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  • Nathanael Littauer, CSCS

It's About Learning, Not Just Experience

I used to work with a volleyball club who had a bunch of different slogans printed on the back of their practice shirts that were supposed to be motivational or inspirational. While I am not much of one for motivation or inspirational quotes, one of the quotes printed on the back of one of their shirts stated the following:

"We don't lose. We either win or we learn."

This quote has stuck with me because I find it translatable to nearly every facet of life, but it resonates highly within the realm of athletics and coaching.


It does not matter who you are, or whether you're in the athletic realm or the business world, at some point you are going to lose. You are going to fail. You are going to miss the mark, regardless of whether or not you put the mark there yourself. You will never make every basket, lift, goal, or job interview. Failure is essentially guaranteed. But what really matters is what you do with it.

"You either win or you learn."

The biggest challenge then, when confronted with failure or loss at any point, is to turn that failure or loss into a learning moment. This is where many struggle. They lose or miss their mark, and shut down, quit, or runaway from the loss. They don't reflect on it. They don't go back and revisit that failure to see where things went wrong and identify the things that were not executed well that would have allowed them to succeed. They fail to learn because they wallow in the loss, instead of uncomfortably confront the scenario.

I've been fortunate to experience this multiple times in my life. When I was wrestling in high school, I lost to the same kid six matches in a row. We wrestled each other twice per season for three straight seasons and I lost every time. That is, until I finally quit sulking and revisited those losses. In reviewing the videos from all six of those losses, I found a weak spot in his game. I found the thing that I had missed in all the other matches I'd wrestled against him in, and learned how to counter it. We met again in a seventh matchup as seniors, in a "do-or-die" situation, where the winner gets another shot at continuing their season and the loser's high school career ends. Having taken the time to revisit my losses, I ended up with that extra shot, and his season ended. Another time happened during my first sanctioned weightlifting meet, where I decided to open up my Snatch at 98% of my 1RM, and bombed out in the first three attempts I had. It sucked, but I learned to pick better weight selections for future meets.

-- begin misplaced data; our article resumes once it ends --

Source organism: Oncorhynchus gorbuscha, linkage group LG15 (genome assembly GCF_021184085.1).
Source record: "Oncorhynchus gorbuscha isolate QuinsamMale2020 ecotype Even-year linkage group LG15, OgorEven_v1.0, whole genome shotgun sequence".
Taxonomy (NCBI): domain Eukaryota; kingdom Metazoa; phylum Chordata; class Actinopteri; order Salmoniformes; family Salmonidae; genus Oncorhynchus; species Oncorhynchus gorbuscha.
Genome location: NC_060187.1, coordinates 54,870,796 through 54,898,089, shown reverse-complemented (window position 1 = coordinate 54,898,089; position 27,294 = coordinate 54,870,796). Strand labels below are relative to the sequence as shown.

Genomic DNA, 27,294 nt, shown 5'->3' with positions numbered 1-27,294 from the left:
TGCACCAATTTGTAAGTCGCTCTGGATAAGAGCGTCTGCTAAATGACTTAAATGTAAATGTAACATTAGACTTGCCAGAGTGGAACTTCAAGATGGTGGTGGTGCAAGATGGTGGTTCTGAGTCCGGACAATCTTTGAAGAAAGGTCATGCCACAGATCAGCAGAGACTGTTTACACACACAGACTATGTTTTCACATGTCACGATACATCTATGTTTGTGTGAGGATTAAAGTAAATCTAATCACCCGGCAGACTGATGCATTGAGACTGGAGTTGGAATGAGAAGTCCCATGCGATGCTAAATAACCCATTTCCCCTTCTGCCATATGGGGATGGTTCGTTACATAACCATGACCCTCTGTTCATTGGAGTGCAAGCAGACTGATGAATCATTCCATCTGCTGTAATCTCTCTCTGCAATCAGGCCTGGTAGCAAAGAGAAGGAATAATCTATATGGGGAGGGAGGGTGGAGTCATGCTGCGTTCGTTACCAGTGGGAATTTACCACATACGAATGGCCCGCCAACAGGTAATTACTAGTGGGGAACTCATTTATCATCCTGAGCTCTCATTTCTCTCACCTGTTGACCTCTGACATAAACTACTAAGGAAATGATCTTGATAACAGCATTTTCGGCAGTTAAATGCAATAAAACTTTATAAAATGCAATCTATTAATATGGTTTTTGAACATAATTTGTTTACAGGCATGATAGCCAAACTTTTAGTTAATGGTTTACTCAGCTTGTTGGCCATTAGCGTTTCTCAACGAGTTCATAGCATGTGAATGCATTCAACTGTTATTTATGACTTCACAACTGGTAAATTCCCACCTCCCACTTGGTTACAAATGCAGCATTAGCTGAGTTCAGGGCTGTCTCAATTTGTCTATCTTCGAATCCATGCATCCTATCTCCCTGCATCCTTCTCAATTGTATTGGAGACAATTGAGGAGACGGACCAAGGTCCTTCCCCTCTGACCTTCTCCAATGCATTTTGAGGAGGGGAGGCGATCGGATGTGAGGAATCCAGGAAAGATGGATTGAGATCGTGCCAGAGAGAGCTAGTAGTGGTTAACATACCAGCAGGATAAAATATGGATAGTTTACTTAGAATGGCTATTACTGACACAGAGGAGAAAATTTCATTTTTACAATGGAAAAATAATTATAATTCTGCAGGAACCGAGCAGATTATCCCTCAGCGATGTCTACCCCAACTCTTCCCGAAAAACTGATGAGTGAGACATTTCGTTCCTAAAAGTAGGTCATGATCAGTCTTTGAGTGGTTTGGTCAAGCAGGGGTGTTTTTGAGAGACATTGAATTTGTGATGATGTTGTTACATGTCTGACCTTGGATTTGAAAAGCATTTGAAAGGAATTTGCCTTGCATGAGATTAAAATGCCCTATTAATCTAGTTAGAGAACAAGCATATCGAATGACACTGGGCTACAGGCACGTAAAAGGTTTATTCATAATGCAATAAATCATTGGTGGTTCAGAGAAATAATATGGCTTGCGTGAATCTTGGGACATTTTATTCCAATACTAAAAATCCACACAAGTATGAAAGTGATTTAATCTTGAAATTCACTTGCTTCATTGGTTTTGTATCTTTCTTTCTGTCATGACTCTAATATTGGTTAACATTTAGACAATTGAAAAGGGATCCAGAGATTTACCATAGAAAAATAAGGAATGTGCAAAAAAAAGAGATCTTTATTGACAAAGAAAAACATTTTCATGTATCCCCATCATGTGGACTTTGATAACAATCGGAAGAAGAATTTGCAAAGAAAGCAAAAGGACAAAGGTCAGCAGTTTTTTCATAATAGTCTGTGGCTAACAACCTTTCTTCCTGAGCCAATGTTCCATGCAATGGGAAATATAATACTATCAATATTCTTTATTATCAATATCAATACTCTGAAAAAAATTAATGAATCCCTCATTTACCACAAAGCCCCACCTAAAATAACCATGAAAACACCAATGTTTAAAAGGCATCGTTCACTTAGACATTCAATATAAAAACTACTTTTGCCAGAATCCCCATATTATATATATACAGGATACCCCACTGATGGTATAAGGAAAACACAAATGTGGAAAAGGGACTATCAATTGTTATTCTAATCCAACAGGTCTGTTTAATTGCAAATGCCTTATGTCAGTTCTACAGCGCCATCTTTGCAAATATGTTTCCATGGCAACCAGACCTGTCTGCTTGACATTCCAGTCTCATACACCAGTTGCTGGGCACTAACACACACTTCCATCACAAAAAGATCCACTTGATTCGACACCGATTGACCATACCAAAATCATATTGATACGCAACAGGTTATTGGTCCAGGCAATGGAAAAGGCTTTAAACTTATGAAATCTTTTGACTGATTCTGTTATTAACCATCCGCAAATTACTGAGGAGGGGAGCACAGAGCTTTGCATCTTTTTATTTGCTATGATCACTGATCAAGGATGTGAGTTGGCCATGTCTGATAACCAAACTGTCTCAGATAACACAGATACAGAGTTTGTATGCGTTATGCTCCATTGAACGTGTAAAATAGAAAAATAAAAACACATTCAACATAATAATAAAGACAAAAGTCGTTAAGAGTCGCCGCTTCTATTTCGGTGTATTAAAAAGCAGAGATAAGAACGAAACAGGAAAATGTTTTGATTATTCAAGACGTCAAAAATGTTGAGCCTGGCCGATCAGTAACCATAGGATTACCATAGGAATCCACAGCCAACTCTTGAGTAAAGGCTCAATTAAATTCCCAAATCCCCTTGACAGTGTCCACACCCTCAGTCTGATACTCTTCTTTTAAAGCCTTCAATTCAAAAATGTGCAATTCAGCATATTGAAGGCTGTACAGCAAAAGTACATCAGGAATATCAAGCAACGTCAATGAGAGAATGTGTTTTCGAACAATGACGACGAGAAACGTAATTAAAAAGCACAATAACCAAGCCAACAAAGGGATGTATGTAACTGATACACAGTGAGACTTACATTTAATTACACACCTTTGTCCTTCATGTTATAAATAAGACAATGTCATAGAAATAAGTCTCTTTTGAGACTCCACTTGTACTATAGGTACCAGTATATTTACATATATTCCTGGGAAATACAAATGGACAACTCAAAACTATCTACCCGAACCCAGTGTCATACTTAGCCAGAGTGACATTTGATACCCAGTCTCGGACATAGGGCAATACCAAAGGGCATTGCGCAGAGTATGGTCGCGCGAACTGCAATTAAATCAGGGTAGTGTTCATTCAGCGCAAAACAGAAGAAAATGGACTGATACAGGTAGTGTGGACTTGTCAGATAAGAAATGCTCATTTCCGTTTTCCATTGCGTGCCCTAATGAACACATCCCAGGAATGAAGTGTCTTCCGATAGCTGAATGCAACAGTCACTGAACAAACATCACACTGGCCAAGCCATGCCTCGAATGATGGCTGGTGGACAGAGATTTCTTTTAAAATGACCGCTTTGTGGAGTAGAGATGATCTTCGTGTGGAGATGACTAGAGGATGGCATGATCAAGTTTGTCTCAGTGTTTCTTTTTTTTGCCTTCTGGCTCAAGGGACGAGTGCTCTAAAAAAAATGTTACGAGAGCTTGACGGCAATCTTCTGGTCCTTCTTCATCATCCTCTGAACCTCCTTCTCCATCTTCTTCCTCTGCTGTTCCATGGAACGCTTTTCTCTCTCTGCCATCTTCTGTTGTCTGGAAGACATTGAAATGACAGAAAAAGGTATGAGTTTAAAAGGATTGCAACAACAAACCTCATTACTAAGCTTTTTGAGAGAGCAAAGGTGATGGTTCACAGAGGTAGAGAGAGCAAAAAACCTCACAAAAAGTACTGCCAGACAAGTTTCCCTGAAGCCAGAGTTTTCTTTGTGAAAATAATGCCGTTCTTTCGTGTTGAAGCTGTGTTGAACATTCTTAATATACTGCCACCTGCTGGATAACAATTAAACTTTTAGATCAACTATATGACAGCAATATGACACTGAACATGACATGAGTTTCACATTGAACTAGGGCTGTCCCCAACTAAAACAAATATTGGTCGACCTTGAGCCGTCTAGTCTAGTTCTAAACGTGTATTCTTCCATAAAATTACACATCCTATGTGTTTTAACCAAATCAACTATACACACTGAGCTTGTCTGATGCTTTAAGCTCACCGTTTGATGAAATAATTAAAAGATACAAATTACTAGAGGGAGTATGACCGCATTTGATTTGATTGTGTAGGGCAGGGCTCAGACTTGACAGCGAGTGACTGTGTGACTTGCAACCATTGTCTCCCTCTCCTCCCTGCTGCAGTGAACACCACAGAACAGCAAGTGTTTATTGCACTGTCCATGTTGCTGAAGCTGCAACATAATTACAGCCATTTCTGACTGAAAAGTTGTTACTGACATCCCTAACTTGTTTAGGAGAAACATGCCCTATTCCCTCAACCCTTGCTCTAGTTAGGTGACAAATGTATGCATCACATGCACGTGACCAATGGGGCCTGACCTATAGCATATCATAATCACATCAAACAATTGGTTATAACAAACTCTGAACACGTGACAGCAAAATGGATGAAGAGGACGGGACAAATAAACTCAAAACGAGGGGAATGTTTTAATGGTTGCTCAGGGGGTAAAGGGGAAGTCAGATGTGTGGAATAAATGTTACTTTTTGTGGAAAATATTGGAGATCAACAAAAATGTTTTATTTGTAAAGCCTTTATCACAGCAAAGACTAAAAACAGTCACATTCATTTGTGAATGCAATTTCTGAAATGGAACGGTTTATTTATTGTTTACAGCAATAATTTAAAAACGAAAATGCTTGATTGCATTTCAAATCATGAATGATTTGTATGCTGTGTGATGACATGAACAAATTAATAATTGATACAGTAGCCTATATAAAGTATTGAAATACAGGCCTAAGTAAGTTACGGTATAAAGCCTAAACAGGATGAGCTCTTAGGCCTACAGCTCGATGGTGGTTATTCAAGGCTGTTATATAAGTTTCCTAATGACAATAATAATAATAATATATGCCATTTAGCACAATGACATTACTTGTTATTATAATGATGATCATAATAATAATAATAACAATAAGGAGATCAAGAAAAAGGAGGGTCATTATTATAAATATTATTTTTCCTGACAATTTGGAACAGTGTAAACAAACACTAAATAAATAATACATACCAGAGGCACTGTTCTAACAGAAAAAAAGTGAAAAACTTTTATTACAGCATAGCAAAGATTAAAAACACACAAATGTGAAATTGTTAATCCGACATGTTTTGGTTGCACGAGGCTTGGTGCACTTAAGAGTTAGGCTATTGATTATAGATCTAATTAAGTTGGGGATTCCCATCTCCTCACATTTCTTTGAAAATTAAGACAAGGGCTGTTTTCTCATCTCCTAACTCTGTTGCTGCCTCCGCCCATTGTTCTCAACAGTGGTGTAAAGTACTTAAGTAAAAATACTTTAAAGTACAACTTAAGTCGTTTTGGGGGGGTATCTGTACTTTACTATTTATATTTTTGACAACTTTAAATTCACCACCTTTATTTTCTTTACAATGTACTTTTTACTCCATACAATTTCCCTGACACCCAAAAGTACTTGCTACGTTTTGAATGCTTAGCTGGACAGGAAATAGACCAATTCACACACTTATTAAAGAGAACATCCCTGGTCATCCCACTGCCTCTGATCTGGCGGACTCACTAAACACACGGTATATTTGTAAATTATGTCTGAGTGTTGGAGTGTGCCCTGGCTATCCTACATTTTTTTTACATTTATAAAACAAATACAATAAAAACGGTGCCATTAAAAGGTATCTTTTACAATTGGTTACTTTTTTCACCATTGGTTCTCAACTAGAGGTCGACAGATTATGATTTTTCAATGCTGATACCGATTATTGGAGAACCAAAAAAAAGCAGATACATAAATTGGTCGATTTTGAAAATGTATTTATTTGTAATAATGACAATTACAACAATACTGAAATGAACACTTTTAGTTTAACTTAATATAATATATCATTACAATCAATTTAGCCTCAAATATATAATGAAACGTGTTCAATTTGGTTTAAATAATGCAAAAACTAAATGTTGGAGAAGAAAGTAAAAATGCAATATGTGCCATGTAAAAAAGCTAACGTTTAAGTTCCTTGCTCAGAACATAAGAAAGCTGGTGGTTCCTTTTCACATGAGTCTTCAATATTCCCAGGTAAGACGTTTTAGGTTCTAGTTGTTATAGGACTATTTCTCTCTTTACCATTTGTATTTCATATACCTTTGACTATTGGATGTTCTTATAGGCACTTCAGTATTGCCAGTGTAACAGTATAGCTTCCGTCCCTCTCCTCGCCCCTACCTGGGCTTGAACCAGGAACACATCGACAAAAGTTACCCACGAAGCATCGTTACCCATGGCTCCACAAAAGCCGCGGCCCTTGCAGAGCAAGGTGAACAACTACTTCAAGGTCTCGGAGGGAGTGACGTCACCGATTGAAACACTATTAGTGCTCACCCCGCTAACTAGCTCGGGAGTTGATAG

But I would be remiss if this just laid out a story of how you can turn loss around. In order to turn a loss or failure into a learning experience, we need to have a framework with which to view it and value the situation. If we have a framework to help us learn, we end up winning more in the end.

  1. Identify the controllable and uncontrollable factors: list them out or simply identify them. If it's a factor within your control, you need to understand how you lost control of it and identify the changes you need to make to ensure you have better control over them.

  2. Identify how the loss makes you feel: while I'm personally not the most sentimental type, it's important to understand how emotions factor into performance. We're not robots, so we have to understand our emotions. If loss makes our lives crumble and we can't focus or live normally, we may need to take a step back and redefine our values and why we do what we do (remember, these extend beyond sport).

  3. Make actual changes: this is the learning part. You can experience loss and even review the loss end over end, or until you're blue in the face. But you won't turn it into a true learning experience until you make actual changes to how you approach the task at hand.

This is also a process that can be optimized through guidance. We are wired to think negatively, and when we review loss to turn it into a learning experience, we can get focused on negative emotions and the circumstances surrounding the loss. This is where a coach comes into play. When I reviewed videos of my wrestling matches, my coach was sitting next to me watching and pointing out stuff. When I missed my attempts at my first weightlifting meet, I hired a coach the next time, who walked me through the attempt selection process and helped point out where I went wrong.


So the next time you lose, or you don't make the mark you set out for yourself, take time to dive back into that experience. Seek out help and coaching. And learn from the losses, and turn them into wins.

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